End of rant.

As always, your post is excellent. I agree. Thank you. I oughta start blogging again. I had stopped, 'cause people complained I had gotten "too negative." BS. Stating truth as it is is not negative. It is simply relating reality as it is.

I fear that nothing will change. Corporate greed rules. The average person is deluded.

And so, we can enjoy our lives as best we can.

Hope you don't mind my rant. Cheers to you, Bill

Julie H. Rose said...

And I SERIOUSLY have to take issue with Stephen's statement in which he seems to be blaming you for causing "new minted cripples" to believe living with a disability is "as bleak as you constantly portray it to be."

You are stating a reality. I hear you loud and clear; things have gotten worse. I know that 'cause I live it. There's a cycle of striving to live a "normal life" which ends in becoming more ill, over and over again. The system is a vicious cycle. I am fine with myself. I do live in poverty. I happen to also be mostly quite vibrant and happy. Not saying this as "inspiration" (god no) but as a fact.

Stephen said...

Take a breath, Julie. No need to fan flames that don't exist. There's no blaming let alone disagreement going on, merely POVs being shared. My point was that new injuries (and I shared a link with Bill from CareCure from someone who recently became SCI supporting this) are frequently extremely reluctant to embrace an identity of disability, let alone disability pride. Rather, they want science to "eradicate" disability by finding cures.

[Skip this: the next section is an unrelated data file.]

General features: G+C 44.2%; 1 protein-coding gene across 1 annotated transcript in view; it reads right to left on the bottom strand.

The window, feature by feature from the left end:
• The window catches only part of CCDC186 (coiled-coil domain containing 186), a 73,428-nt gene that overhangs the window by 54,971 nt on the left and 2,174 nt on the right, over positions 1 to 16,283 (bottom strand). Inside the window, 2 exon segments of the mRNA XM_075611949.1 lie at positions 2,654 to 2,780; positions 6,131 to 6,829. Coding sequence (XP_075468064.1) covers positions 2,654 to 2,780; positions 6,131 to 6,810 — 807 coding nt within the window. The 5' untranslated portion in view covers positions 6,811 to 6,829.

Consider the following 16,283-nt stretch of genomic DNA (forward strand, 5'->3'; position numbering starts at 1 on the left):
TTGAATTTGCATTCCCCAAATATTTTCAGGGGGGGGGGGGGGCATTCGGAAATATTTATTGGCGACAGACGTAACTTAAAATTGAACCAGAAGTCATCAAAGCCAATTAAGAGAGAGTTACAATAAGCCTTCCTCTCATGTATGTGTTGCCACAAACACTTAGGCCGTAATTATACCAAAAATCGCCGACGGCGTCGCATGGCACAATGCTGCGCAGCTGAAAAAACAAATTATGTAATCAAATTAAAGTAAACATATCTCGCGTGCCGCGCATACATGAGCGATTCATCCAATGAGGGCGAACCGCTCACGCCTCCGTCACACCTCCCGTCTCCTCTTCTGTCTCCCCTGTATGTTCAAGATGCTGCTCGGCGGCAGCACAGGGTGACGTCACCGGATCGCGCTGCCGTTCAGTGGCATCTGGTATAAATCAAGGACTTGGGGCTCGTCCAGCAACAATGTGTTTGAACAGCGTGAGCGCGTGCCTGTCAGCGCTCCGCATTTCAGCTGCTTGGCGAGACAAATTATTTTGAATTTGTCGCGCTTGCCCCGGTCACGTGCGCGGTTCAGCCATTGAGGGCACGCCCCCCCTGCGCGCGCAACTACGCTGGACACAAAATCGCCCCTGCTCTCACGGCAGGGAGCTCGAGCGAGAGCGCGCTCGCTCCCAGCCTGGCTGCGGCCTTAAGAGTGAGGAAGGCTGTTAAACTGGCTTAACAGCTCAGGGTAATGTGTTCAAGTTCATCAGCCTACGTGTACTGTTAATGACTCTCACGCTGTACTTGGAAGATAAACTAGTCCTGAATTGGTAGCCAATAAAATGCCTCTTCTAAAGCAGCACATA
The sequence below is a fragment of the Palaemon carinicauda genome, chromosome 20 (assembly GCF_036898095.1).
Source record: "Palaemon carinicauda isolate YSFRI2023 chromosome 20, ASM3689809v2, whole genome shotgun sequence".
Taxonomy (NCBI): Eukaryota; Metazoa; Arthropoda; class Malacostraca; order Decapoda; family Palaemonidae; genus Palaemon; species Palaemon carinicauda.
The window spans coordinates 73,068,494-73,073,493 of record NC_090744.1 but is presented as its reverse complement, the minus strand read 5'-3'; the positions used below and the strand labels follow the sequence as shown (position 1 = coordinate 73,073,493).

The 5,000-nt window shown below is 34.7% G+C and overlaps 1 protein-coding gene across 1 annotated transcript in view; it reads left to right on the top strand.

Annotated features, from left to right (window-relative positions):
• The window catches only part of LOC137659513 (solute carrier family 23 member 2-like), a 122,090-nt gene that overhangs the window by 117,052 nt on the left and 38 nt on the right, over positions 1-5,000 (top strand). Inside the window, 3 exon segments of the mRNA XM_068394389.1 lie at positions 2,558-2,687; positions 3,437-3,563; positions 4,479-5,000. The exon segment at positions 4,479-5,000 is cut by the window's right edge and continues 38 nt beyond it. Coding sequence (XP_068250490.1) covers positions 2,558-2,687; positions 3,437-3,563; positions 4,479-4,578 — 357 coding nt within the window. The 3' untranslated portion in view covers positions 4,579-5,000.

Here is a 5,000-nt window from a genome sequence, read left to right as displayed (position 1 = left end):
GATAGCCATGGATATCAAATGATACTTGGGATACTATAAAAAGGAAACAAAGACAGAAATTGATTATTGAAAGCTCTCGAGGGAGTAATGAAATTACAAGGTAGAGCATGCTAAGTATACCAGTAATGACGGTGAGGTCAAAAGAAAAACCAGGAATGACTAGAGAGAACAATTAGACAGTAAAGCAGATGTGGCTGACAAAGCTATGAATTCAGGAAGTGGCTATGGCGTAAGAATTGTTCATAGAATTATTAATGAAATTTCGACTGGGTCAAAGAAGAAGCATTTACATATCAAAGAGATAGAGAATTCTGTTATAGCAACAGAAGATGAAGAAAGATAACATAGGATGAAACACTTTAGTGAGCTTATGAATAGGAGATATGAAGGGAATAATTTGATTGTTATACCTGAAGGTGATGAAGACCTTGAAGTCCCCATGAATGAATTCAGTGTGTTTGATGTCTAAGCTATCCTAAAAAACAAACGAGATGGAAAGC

william Peace said...

Stephen, I am not sure how to react to your comment. The social situation for people with a disability is bleak. Do you think I am wrong? If so, please identify where my analysis is in error. You as well as I know the unemployment rate remains unchanged since the ADA was passed into law 24 years ago (a solid 66 to 70%). Access to mass transportation is highly problematic. Accessible housing often involves a decade long waiting list. I am a realist. This troika kills people. The alternative is to put life on hold waiting for a cure and becoming a professional patient? This is preferable to asserting one's civil rights. I am taken aback newly paralyzed people to use your words "recoil" from me and other people with a disability rights perspective. Where you see bleak I see steel will and the beauty in how people adapt and fight the system every day. I cannot stick my head in the sand and ignore social injustice. If I am too bleak websites and organizations like the Reeve Foundation abound that sell strain sweet visions of the present and future. Perhaps that is more to your taste in terms of social commentary.